Bank credit is scarce and investors are skittish, but that didn't stop these 6 startups. They found creative ways to raise cash during the downturn.
Funding: Cereal sales; Y Combinator incubator
Amount raised: $30,000 from cereal; $20,000 from Y Combinator
Launched: August 2008
When AirBnB's founders first thought to build a Web site to help travelers to rent rooms in other people's homes, angel investors were intrigued but too wary to sink money into the fledging project, says CEO Brian Chesky.
So he and his cofounders lived off their savings and maxed out their credit cards until October 2008, when they realized that one of their ideas -- to create a fun breakfast cereal hosts could provide guests -- could be monetized in a big way. Taking advantage of the election year, they purchased huge quantities of bulk cereal, then pasted together cardboard boxes they'd paid an artist to brand as Obama O's and Cap'n McCain cereal. In two months, the entrepreneurs sold 800 boxes of cereal at $40 a pop, for a profit of more than $30,000.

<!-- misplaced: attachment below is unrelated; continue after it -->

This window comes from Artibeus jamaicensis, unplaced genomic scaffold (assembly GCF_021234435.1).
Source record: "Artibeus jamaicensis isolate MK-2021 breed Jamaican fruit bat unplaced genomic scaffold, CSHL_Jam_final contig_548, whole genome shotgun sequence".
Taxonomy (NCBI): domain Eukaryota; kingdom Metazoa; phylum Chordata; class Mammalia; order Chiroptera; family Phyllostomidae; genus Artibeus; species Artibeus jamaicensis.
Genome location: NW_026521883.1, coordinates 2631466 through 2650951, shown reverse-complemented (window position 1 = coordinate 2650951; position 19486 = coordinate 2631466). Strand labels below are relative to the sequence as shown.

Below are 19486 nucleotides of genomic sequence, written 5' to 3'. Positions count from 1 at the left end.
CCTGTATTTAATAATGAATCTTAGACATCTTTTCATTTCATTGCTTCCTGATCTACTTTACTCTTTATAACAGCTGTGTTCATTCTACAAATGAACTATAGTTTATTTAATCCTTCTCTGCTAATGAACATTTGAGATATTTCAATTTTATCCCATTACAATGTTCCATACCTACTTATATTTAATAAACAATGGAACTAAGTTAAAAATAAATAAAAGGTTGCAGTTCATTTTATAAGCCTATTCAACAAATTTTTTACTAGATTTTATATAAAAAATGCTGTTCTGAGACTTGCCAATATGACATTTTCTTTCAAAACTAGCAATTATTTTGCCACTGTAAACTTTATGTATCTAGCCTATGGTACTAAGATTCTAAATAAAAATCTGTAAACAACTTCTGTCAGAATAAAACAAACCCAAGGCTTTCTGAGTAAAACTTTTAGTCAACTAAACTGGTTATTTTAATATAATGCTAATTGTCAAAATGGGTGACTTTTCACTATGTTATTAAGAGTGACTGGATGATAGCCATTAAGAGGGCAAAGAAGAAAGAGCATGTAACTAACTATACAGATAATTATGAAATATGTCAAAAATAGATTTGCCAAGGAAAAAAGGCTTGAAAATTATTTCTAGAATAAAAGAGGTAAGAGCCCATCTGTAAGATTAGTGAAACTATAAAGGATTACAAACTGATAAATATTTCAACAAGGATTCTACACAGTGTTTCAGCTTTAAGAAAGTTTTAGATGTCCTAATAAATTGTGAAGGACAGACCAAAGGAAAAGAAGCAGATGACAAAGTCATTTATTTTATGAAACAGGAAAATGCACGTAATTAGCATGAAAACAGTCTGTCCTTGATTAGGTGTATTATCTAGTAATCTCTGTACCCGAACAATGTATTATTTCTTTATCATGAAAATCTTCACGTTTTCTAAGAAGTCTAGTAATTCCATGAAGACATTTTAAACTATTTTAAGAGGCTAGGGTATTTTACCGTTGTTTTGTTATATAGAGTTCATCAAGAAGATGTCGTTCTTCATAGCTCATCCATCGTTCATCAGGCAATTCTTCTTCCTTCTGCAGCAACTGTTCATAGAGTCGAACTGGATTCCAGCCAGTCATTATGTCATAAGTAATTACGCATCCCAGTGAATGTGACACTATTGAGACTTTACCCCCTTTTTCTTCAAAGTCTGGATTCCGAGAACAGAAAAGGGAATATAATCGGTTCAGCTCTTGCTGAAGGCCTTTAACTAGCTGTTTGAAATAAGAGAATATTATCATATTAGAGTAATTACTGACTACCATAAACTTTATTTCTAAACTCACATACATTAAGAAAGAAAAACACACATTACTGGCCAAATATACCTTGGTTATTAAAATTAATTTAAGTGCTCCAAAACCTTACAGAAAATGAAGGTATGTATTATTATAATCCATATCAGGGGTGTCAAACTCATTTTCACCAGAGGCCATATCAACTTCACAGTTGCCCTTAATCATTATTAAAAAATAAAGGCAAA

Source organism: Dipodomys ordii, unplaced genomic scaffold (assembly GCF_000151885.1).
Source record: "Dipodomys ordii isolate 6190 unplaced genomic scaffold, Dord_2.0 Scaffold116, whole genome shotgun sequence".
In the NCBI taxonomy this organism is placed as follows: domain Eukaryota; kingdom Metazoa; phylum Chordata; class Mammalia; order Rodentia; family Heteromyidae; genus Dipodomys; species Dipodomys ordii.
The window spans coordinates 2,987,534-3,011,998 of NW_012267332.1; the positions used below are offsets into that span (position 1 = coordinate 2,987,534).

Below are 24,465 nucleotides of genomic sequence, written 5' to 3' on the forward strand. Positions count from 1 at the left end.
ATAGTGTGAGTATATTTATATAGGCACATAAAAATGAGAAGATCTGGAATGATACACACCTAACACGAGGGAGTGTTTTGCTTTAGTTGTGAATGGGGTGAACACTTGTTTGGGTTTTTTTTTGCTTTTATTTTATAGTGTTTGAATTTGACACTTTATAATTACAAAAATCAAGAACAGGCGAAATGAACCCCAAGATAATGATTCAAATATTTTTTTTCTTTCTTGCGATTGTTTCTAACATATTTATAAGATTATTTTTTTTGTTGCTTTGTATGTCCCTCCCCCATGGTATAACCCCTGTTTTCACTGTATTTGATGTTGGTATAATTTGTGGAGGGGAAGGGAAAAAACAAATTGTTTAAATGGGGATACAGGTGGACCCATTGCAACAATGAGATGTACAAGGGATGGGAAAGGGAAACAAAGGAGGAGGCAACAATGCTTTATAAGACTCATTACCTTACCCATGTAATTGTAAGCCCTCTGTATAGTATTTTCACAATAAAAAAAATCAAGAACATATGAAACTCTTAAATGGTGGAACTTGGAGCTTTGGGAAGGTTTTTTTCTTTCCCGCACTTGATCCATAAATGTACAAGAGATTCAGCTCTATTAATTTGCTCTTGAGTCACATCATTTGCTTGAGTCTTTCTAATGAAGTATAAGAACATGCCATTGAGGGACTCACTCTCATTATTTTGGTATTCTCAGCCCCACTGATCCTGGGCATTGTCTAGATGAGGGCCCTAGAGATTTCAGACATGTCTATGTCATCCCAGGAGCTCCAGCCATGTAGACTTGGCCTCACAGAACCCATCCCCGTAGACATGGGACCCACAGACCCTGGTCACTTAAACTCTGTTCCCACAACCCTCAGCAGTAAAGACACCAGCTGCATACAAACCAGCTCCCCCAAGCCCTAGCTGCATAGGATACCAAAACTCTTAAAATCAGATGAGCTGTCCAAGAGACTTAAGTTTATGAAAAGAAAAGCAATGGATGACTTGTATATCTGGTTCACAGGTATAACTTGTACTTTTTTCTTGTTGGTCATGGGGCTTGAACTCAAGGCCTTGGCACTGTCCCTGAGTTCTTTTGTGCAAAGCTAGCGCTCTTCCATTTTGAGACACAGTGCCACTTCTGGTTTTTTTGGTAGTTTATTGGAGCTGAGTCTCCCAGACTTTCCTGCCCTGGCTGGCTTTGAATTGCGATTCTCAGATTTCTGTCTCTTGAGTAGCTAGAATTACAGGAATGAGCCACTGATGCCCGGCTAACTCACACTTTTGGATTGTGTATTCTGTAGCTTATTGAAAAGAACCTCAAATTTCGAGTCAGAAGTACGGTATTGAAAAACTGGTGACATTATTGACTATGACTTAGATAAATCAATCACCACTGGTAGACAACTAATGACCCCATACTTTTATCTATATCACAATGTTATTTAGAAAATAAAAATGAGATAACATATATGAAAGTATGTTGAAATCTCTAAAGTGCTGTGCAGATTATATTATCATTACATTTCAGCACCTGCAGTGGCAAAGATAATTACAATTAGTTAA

Months later, the AirbnB team was accepted by the Y Combinator incubator, which gave them three months of support and training and an additional $20,000 to fly to New York -- their biggest market at the time -- to meet users, throw launch parties and promote the site. By the time they exited the incubator and presented their project to investors, AirBnB was profitable. In return, Y Combinator took an equity stake in the company. AirBnB's founders won't say exactly how much they gave up, but Y Combinator's typical deals involve a 2% to 10% stake.
Today, AirBnB has listings in more than 2,680 cities and 116 countries. Including its three founders, the site has nine employees and is "aggressively hiring," Chesky says.